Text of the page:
Google has acquired so many startups recently that it’s begun looking around for more work space to house some of the new employees that relocate to the San Francisco area, close to its Mountain View base.
According to a recent FT report, the Web giant is looking to take over premises in the city’s hip Mission district to house up to 200 engineers from recently acquired startups.
The report’s source says many of those locating to the new building, a former printworks, are reluctant to work in its huge Silicon Valley headquarters nearly 40 miles away, though whether this is because of the corporate atmosphere, the long commute, or the prospect of disruptive protests by local residents fed up with tech companies’ increasing presence in the city is anyone’s guess.
The 35,000-square-foot building is reportedly zoned for manufacturing, so there’s a good chance it’ll be used for developing new hardware products – Google’s recent acquisitions have included a slew of robotics companies, as well as startups like Nest, which makes smart devices for the home.
As the FT points out, with competition increasing between global tech giants to hire top talent, offering an attractive workplace and living location can be key to snagging the best workers.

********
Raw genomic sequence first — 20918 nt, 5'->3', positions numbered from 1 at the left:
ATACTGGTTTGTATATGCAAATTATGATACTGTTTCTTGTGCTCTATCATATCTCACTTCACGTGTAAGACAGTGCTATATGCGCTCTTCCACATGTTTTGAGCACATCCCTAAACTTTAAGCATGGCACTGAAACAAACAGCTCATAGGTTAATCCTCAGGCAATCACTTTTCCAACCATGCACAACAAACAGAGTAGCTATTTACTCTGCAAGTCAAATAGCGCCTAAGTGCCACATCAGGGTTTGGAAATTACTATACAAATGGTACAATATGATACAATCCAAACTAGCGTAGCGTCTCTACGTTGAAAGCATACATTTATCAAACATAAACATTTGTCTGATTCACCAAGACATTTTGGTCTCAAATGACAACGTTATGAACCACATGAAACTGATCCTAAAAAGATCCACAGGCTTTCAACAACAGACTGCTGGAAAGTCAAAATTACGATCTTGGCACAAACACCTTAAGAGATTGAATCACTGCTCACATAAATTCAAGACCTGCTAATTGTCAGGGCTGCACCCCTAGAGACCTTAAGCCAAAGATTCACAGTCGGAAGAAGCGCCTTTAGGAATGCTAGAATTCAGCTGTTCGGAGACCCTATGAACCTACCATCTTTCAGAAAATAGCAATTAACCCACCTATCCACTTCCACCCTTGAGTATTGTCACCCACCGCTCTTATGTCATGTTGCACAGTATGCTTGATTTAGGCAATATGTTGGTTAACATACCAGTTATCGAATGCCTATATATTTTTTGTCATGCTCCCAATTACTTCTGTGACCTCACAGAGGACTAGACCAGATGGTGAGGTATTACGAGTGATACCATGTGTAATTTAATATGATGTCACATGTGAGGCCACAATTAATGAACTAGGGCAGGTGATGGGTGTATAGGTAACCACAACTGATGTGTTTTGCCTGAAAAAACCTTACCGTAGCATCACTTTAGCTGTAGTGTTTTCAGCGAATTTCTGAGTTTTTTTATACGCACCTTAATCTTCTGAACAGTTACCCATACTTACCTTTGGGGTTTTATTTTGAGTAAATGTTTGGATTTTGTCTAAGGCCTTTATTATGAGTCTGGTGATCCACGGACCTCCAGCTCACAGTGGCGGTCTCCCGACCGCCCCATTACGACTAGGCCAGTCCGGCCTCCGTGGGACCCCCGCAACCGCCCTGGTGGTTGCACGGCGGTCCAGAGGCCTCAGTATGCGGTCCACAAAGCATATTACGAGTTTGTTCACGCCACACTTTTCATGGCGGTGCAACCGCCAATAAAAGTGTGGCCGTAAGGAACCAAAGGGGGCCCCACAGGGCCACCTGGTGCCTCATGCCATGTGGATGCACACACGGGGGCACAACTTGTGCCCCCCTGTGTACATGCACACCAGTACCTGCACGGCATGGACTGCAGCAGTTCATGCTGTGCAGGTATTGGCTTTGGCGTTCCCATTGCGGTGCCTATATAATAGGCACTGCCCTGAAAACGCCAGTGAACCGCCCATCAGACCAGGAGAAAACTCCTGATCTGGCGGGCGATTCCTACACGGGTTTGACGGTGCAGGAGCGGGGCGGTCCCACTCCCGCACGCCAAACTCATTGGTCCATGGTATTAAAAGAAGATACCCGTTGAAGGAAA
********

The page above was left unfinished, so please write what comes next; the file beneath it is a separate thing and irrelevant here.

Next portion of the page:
While social networking giant Facebook is also rumored to be looking for space in the city, startups such as Twitter and Pinterest are already firmly embedded. The growing interest from tech firms to move into buildings across the city has had some locals up in arms, with claims that their increasing presence is forcing up commercial rents and house prices, and affecting living standards for long-time residents.
With Google looking to open the Mission building to new workers, and other tech companies making plans to move into the area, the ongoing issues between the tech community and disgruntled locals look set to rumble on.
- Apple Maps boosts Flyover locations, indoor mall maps, and more
- Self-driving startup Aurora attracts major Amazon investment
- No more wild goose chase: ‘Duck.com’ now leads to DuckDuckGo instead of Google
- Rivian R1T electric pickup boasts 400-mile range, supercar-baiting acceleration
- The most expensive cars in the world